Of the 65,000 H-1B visas issued every year, 70 percent are cornered by IT professionals from India. US media reports put the number of Indians employed in the US on H-1B visas as anywhere between 3,00,000 to 3,50,000. The visa allows employees to work for a maximum period of six years and was introduced in 1990.
According to the official, the Indian government has already communicated its concerns to the US administration as confirmed by the Ministry’s spokesperson Vikas Swarup. The MEA is also preparing a special dossier reiterating and listing the anxieties of the IT industry.
India Legal has learnt that the MEA is not taking any “aggressive posture” as it did in March last year when it dragged the US to the WTO over imposition of increased visa fees for temporary workers on H-1B and L-1 visas. There is a realisation within the MEA that there is nothing the government can do other than lobby through diplomatic channels and influential NRIs. The strategy seems to be to gather support against the Bill in the House of Representatives or covertly back those legally challenging the legislation.
As for the presidential executive order, it has been informally conveyed to IT companies that it would be counter-productive to launch any offensive now. Says an MEA source: “The issuing of visas is the prerogative of a sovereign country and it would be unwise for the government to question that. Moreover, there is one view that it would be pointless stopping the President when he is in no mood to relent on implementing his campaign promises.”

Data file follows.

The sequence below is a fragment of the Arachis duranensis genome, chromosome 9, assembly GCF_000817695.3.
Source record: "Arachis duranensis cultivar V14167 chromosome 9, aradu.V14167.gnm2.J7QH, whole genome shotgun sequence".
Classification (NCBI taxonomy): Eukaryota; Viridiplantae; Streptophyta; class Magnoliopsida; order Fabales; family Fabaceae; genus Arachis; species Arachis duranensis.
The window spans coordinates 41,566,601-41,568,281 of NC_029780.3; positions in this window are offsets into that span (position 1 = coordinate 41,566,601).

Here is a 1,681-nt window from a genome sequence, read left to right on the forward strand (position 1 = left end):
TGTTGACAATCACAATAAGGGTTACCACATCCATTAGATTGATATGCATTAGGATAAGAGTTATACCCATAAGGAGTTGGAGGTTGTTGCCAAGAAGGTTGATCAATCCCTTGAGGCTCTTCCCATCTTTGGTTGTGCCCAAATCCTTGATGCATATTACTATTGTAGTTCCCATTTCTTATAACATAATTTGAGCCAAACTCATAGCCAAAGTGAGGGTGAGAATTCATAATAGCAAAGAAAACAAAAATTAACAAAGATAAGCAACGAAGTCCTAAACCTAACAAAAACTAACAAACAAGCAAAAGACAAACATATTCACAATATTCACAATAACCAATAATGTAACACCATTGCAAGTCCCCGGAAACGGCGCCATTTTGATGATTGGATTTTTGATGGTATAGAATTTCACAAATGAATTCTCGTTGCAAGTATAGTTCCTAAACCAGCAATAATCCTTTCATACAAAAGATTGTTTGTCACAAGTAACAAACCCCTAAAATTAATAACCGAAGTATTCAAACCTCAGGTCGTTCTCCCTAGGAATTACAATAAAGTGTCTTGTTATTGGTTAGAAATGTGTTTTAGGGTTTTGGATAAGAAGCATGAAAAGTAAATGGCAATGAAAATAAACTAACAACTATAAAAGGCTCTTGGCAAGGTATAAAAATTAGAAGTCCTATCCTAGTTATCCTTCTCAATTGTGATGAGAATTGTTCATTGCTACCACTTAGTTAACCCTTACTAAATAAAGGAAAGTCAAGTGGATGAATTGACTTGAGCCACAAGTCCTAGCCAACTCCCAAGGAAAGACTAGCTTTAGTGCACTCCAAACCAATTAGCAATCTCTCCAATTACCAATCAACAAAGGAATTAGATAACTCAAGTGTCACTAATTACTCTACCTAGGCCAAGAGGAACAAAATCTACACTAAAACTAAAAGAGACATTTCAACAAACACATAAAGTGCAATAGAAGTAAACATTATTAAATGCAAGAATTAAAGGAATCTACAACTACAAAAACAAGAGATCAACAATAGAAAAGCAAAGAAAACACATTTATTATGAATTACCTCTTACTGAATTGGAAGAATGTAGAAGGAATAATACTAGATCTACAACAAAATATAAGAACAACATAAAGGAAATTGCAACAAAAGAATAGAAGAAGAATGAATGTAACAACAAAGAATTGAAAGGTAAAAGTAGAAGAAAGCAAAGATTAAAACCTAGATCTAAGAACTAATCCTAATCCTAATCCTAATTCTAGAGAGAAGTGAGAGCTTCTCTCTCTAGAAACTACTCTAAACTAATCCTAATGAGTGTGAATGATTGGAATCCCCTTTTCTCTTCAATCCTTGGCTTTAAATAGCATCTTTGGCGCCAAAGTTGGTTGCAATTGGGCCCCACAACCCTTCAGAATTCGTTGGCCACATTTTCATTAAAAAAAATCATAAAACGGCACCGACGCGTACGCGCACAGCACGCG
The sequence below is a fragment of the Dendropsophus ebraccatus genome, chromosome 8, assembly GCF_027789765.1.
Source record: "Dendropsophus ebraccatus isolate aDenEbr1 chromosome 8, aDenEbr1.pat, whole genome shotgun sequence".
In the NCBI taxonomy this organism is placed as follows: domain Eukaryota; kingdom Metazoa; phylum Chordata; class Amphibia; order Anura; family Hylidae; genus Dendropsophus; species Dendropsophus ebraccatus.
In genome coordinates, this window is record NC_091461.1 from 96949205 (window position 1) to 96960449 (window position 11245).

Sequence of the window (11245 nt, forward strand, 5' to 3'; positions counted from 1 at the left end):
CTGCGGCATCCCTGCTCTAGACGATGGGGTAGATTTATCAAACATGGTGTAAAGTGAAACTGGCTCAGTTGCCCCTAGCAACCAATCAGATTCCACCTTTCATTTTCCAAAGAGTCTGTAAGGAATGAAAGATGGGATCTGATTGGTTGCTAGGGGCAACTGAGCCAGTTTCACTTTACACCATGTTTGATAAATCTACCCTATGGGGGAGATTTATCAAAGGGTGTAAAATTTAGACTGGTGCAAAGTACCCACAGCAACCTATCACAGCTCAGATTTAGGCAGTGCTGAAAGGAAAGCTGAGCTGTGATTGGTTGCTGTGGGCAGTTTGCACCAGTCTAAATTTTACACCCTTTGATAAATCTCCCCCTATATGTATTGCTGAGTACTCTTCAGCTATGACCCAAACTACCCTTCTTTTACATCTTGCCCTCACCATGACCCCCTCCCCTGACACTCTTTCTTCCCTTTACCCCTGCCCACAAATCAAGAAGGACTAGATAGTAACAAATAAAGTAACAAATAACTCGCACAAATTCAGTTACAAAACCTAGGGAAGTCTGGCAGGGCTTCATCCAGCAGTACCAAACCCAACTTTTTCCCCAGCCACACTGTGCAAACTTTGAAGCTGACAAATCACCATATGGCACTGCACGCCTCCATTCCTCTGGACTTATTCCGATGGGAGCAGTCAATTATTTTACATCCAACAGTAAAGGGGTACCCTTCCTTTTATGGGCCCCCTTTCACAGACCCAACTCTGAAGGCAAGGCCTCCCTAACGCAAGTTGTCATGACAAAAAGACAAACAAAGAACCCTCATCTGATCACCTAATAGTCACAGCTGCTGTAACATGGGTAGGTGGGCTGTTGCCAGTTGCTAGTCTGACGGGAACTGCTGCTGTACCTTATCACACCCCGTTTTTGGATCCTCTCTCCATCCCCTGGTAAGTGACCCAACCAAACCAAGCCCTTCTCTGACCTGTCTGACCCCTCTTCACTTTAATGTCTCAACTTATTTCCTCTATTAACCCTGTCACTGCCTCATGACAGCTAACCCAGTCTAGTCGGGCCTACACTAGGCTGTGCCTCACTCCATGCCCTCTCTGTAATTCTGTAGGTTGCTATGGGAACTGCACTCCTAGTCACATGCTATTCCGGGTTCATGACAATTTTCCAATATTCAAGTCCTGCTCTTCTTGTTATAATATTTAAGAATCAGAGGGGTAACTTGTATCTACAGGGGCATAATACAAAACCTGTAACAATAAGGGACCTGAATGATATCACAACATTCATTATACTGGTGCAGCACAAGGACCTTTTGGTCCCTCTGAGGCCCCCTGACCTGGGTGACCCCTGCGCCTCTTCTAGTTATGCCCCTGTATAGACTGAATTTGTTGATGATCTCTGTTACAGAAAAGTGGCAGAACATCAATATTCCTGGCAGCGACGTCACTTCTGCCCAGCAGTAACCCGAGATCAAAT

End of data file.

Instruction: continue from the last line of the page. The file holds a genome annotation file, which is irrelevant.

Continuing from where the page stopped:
However, it will be part of the government initiative to impress on the US authorities that Indian talent was actually helping US businesses grow and it would be against American interests to impose curbs. The US may now no longer be the favoured destination for Indian students who look forward to landing jobs there after completing their studies.
Gentle persuasion seems to be the option that will be exercised. At least for now. —Ajith Pillai
V Balakrishnan, former CFO, Infosys, said: “Doubling the wages will have a huge impact on IT services. It can be managed by reducing onsite deployment. For instance, currently, Indian companies have 70 percent work offshore and 30 onsite. This will have to be brought down to a ratio of 80:20 or even 90:10. Strictly speaking, with the new digital way of doing business, we do not require so many people onsite. New technologies that are being deployed are not manpower intensive. They are innovation intensive. Models will get re-invented because everyone knew it was coming. The centre of gravity will move towards India.’’
Models will have to change to retain growth. Rostow Ravanan, CEO of Mindtree Consulting, said that the industry would have to prepare for slower growth. “The current model of sending Indians to the US will not work. Companies would have to recruit locally in the US.”